GM trials impervious to rain


2 May 2000



‘GM trials impervious to rain’

By Donald MacPhail

SPRING downpours will not affect the outcome of trials of genetically modified crops, insists a farmer who has just drilled his trial site.

Double the usual April rainfall left many of the 50 farmers taking part in the controversial trial unable to drill GM oil seed rape, beet and maize.

It had been reported that this delay could result in them missing the window for spring planting and delay the government experiments.

But by Tuesday (2 May) the weather had improved sufficiently for Bob Fiddaman to drill 25 acres of GM rape on his Hertfordshire farm.

Mr Fiddaman, who farms at Wood Farm, Piccots End, Hemel Hempstead, is the National Farmers Union representative overseeing the GM trials.

Although yields may be down, the scientific data from the trials would still be valid, he told Farmers Weekly.

“These trials were never about yields, they were about the technology and how it handles in the field. This will not be affected.”

Mr Fiddaman said conventional crops had also been delayed by bad weather.

Meanwhile, an Essex farmer due to host a GM trial is waiting for the result of a local referendum of villagers before deciding whether to proceed.

Guy Smith who is due to plant GM OSR at Wigboro Wick, St Osyth, says he would feel uncomfortable going ahead without community acceptance.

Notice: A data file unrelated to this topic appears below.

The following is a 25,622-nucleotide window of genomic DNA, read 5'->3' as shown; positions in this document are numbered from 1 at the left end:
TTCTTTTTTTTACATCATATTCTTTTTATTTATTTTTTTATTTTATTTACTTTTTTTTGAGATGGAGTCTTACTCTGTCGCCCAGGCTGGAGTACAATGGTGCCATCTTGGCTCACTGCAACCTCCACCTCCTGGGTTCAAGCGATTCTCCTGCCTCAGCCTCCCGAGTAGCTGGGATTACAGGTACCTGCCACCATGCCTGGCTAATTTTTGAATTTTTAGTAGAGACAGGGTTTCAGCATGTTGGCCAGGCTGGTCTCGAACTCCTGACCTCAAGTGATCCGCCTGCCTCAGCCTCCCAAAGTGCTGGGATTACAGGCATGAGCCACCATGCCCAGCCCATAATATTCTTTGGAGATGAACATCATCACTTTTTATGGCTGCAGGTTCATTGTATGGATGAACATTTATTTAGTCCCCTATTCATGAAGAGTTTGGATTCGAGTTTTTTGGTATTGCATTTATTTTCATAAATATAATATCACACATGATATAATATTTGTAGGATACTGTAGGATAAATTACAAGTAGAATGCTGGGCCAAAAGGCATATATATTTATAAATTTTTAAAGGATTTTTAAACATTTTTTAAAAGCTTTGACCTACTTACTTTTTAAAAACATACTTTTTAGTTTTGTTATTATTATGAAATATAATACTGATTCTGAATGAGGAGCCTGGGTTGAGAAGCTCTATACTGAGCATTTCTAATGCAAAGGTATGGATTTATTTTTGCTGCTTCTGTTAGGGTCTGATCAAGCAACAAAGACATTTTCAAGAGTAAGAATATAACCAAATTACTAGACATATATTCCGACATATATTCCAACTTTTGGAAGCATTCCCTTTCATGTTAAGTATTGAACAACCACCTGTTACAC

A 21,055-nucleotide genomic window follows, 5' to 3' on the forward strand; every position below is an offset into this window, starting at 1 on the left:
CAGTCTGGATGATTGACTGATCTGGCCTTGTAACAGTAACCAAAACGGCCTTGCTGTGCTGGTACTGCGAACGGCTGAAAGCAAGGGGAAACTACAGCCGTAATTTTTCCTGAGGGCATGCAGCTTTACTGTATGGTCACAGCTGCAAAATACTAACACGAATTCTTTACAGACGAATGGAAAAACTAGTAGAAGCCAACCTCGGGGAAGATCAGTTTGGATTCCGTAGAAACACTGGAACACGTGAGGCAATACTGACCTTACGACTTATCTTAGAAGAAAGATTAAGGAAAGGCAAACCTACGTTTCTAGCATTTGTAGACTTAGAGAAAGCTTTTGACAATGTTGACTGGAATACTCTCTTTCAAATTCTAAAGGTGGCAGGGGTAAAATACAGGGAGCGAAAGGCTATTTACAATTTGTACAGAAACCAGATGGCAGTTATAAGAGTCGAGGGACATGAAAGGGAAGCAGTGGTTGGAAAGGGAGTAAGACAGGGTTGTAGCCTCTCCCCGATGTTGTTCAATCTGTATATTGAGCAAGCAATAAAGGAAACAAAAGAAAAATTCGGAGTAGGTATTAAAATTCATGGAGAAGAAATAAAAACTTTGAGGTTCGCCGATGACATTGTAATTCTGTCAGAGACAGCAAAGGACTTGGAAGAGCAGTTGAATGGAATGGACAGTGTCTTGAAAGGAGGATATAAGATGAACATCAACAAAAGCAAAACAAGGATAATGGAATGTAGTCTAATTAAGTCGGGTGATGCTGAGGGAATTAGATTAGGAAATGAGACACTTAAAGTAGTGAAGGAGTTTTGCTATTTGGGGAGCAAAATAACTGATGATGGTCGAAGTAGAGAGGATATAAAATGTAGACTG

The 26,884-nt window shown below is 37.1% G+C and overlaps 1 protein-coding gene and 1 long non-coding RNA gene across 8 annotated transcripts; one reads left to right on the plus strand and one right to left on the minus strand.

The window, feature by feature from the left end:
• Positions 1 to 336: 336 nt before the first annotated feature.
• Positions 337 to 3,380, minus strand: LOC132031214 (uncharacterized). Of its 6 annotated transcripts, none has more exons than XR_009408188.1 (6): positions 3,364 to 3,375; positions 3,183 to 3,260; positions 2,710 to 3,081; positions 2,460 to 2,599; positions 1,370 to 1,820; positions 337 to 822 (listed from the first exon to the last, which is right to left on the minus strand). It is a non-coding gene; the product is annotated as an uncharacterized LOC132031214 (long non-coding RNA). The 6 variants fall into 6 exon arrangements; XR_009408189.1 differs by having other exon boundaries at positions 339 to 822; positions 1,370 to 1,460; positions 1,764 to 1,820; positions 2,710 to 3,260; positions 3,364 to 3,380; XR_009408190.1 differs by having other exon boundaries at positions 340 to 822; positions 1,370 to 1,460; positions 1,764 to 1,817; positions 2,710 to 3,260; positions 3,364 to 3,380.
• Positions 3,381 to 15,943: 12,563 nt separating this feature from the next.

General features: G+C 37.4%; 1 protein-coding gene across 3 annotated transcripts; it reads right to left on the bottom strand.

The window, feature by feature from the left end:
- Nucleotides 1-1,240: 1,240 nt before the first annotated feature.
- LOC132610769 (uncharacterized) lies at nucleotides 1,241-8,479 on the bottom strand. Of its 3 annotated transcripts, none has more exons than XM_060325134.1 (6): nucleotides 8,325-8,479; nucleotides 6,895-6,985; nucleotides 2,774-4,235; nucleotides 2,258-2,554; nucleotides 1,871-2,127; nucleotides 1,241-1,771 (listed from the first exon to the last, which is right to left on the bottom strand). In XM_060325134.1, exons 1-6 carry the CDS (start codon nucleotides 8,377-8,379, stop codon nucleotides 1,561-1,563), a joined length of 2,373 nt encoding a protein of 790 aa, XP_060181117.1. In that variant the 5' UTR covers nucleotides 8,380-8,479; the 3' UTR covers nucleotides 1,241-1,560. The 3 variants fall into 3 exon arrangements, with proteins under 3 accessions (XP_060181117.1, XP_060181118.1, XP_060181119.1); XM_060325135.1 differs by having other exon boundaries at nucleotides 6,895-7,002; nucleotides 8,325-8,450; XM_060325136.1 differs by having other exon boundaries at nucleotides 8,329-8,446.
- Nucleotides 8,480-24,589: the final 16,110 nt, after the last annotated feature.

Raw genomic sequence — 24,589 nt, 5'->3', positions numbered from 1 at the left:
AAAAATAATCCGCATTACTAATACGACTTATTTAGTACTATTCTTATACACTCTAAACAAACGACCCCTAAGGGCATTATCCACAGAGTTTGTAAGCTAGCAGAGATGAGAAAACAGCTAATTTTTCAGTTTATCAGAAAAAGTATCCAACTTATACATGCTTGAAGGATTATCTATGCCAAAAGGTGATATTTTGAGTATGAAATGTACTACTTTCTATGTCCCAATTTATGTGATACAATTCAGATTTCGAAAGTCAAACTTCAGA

But Mr Fiddaman said Mr Smith was “mistaken” for agreeing to the referendum as questions could be slanted away from science to personal opinions.

If the question asked whether GM technology is safe, then that would be acceptable as science could be used to argue the case, he added.

“But if people are asked whether or not they like GM technology, then that is a very different question.”

The trials have been dogged with controversy since they were announced.

Environmental groups claimed the government was struggling to find enough farmers willing to participate, a claim which pro-GM groups denied.

Last week, Friends of the Earth branded the trials “a shambles” after revealing that one intended site was located in supposedly GM-free Wales.

Last month, Greenpeace and Friends of the Earth (FoE) published precise locations of trial sites, claiming the move was designed to inform local people.

But participating farmers said they had already made locals aware and that the environmentalists were merely seeking to encourage protestors to target sites.

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